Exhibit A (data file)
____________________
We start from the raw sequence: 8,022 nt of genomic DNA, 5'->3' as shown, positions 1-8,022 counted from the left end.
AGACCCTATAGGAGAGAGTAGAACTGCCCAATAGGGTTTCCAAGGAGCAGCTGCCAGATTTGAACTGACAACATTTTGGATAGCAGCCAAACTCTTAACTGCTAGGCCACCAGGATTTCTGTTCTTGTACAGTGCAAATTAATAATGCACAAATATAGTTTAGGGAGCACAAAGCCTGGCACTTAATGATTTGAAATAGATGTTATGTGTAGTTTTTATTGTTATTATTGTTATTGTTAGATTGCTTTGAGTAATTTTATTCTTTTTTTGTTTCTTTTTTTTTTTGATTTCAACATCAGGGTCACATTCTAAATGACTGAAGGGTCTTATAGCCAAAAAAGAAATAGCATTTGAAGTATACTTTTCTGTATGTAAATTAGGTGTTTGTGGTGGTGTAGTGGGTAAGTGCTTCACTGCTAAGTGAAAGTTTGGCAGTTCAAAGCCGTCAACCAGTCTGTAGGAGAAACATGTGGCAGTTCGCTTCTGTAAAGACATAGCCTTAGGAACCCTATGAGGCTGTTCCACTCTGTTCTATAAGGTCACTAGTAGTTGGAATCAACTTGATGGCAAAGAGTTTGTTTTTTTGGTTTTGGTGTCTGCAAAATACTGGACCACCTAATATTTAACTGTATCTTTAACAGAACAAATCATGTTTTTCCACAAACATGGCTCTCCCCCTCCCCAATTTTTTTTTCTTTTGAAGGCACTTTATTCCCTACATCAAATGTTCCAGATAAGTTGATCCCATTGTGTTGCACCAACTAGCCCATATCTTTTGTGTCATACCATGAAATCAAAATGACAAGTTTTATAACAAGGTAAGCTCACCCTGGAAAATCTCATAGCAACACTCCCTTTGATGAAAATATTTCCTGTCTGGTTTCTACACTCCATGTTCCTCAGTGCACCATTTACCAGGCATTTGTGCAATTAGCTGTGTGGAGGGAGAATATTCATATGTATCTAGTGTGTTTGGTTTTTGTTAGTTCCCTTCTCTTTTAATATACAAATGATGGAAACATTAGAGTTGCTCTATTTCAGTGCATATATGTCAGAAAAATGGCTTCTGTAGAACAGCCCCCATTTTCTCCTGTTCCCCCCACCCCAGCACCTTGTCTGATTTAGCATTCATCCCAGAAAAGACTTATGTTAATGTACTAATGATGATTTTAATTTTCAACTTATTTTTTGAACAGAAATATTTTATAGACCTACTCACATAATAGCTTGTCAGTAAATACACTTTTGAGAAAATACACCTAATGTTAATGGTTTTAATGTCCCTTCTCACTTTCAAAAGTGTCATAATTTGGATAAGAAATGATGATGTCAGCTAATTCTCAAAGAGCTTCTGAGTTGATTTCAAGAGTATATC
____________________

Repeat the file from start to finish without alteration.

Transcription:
We start from the raw sequence: 8,022 nt of genomic DNA, 5'->3' as shown, positions 1-8,022 counted from the left end.
AGACCCTATAGGAGAGAGTAGAACTGCCCAATAGGGTTTCCAAGGAGCAGCTGCCAGATTTGAACTGACAACATTTTGGATAGCAGCCAAACTCTTAACTGCTAGGCCACCAGGATTTCTGTTCTTGTACAGTGCAAATTAATAATGCACAAATATAGTTTAGGGAGCACAAAGCCTGGCACTTAATGATTTGAAATAGATGTTATGTGTAGTTTTTATTGTTATTATTGTTATTGTTAGATTGCTTTGAGTAATTTTATTCTTTTTTTGTTTCTTTTTTTTTTTGATTTCAACATCAGGGTCACATTCTAAATGACTGAAGGGTCTTATAGCCAAAAAAGAAATAGCATTTGAAGTATACTTTTCTGTATGTAAATTAGGTGTTTGTGGTGGTGTAGTGGGTAAGTGCTTCACTGCTAAGTGAAAGTTTGGCAGTTCAAAGCCGTCAACCAGTCTGTAGGAGAAACATGTGGCAGTTCGCTTCTGTAAAGACATAGCCTTAGGAACCCTATGAGGCTGTTCCACTCTGTTCTATAAGGTCACTAGTAGTTGGAATCAACTTGATGGCAAAGAGTTTGTTTTTTTGGTTTTGGTGTCTGCAAAATACTGGACCACCTAATATTTAACTGTATCTTTAACAGAACAAATCATGTTTTTCCACAAACATGGCTCTCCCCCTCCCCAATTTTTTTTTCTTTTGAAGGCACTTTATTCCCTACATCAAATGTTCCAGATAAGTTGATCCCATTGTGTTGCACCAACTAGCCCATATCTTTTGTGTCATACCATGAAATCAAAATGACAAGTTTTATAACAAGGTAAGCTCACCCTGGAAAATCTCATAGCAACACTCCCTTTGATGAAAATATTTCCTGTCTGGTTTCTACACTCCATGTTCCTCAGTGCACCATTTACCAGGCATTTGTGCAATTAGCTGTGTGGAGGGAGAATATTCATATGTATCTAGTGTGTTTGGTTTTTGTTAGTTCCCTTCTCTTTTAATATACAAATGATGGAAACATTAGAGTTGCTCTATTTCAGTGCATATATGTCAGAAAAATGGCTTCTGTAGAACAGCCCCCATTTTCTCCTGTTCCCCCCACCCCAGCACCTTGTCTGATTTAGCATTCATCCCAGAAAAGACTTATGTTAATGTACTAATGATGATTTTAATTTTCAACTTATTTTTTGAACAGAAATATTTTATAGACCTACTCACATAATAGCTTGTCAGTAAATACACTTTTGAGAAAATACACCTAATGTTAATGGTTTTAATGTCCCTTCTCACTTTCAAAAGTGTCATAATTTGGATAAGAAATGATGATGTCAGCTAATTCTCAAAGAGCTTCTGAGTTGATTTCAAGAGTATATC